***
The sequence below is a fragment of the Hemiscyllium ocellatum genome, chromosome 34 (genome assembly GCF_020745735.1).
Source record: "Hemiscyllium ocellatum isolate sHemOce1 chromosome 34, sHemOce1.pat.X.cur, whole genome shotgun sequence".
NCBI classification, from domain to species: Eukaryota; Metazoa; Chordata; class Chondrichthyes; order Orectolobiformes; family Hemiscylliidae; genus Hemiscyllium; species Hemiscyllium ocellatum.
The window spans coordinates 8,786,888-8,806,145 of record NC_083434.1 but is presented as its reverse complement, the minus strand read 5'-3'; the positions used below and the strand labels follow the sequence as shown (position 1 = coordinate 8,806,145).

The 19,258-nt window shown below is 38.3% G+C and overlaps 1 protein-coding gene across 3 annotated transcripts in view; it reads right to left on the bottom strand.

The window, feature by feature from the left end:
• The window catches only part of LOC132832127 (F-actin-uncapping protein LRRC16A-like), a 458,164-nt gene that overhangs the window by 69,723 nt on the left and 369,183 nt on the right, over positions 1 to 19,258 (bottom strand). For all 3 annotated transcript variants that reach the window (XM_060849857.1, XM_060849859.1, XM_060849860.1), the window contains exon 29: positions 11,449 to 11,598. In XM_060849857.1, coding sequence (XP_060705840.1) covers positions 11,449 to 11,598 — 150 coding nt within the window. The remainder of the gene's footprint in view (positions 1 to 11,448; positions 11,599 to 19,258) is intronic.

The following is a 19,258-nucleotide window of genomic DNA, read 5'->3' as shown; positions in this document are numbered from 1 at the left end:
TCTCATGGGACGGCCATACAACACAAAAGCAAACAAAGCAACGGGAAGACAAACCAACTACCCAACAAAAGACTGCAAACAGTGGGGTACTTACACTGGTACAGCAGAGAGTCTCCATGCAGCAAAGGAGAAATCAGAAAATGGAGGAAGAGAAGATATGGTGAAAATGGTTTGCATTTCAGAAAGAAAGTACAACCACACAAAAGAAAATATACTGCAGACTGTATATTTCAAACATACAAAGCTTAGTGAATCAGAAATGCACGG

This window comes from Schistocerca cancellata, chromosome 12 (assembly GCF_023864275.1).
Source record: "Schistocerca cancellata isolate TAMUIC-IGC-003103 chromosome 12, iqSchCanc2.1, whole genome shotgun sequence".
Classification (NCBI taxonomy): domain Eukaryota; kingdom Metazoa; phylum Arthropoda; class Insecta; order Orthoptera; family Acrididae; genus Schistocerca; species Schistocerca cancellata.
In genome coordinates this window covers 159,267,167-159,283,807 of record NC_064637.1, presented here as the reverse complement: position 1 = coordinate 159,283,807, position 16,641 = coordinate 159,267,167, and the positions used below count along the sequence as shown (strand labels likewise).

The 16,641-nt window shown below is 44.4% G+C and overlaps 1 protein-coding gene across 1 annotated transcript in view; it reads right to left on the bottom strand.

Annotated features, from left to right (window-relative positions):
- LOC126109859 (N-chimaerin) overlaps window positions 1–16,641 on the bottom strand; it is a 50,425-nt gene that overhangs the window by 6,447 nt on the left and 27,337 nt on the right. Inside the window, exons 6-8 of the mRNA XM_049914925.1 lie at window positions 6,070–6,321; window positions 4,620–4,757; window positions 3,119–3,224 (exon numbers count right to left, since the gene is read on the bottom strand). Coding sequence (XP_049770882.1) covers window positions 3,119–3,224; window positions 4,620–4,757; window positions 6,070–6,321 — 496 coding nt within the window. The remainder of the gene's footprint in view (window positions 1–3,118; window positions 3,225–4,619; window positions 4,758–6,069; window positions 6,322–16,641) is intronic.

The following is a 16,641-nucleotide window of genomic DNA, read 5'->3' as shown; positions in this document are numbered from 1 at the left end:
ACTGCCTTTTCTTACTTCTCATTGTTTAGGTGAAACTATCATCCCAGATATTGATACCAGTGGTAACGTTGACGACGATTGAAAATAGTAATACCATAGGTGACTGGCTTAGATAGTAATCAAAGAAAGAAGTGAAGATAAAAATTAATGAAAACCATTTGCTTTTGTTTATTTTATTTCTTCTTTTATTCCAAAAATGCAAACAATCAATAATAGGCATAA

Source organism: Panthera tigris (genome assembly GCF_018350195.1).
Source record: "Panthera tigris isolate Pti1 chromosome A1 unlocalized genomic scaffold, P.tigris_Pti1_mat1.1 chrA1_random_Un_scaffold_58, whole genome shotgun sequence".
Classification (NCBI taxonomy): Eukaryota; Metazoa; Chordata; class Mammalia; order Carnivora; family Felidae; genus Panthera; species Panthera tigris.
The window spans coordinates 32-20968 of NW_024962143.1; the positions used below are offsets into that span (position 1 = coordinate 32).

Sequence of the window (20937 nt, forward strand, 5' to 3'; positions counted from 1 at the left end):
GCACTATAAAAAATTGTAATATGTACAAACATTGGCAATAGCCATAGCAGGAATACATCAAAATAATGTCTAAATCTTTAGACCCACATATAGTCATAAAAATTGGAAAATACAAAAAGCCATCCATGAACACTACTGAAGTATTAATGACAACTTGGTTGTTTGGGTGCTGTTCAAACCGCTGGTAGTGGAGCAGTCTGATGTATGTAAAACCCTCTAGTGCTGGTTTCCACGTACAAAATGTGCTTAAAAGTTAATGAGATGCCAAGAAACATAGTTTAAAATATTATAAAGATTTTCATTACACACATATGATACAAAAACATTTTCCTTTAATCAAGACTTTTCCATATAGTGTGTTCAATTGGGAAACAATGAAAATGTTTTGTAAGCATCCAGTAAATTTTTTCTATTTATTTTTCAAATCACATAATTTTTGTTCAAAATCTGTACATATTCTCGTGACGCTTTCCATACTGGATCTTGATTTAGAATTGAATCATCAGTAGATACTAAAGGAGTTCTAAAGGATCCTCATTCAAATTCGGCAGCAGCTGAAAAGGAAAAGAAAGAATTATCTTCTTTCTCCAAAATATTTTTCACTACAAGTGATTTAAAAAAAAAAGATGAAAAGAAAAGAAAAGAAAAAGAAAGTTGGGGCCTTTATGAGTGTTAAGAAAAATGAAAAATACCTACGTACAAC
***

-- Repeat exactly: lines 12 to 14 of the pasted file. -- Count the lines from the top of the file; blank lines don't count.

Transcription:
Classification (NCBI taxonomy): domain Eukaryota; kingdom Metazoa; phylum Arthropoda; class Insecta; order Orthoptera; family Acrididae; genus Schistocerca; species Schistocerca cancellata.
In genome coordinates this window covers 159,267,167-159,283,807 of record NC_064637.1, presented here as the reverse complement: position 1 = coordinate 159,283,807, position 16,641 = coordinate 159,267,167, and the positions used below count along the sequence as shown (strand labels likewise).

The 16,641-nt window shown below is 44.4% G+C and overlaps 1 protein-coding gene across 1 annotated transcript in view; it reads right to left on the bottom strand.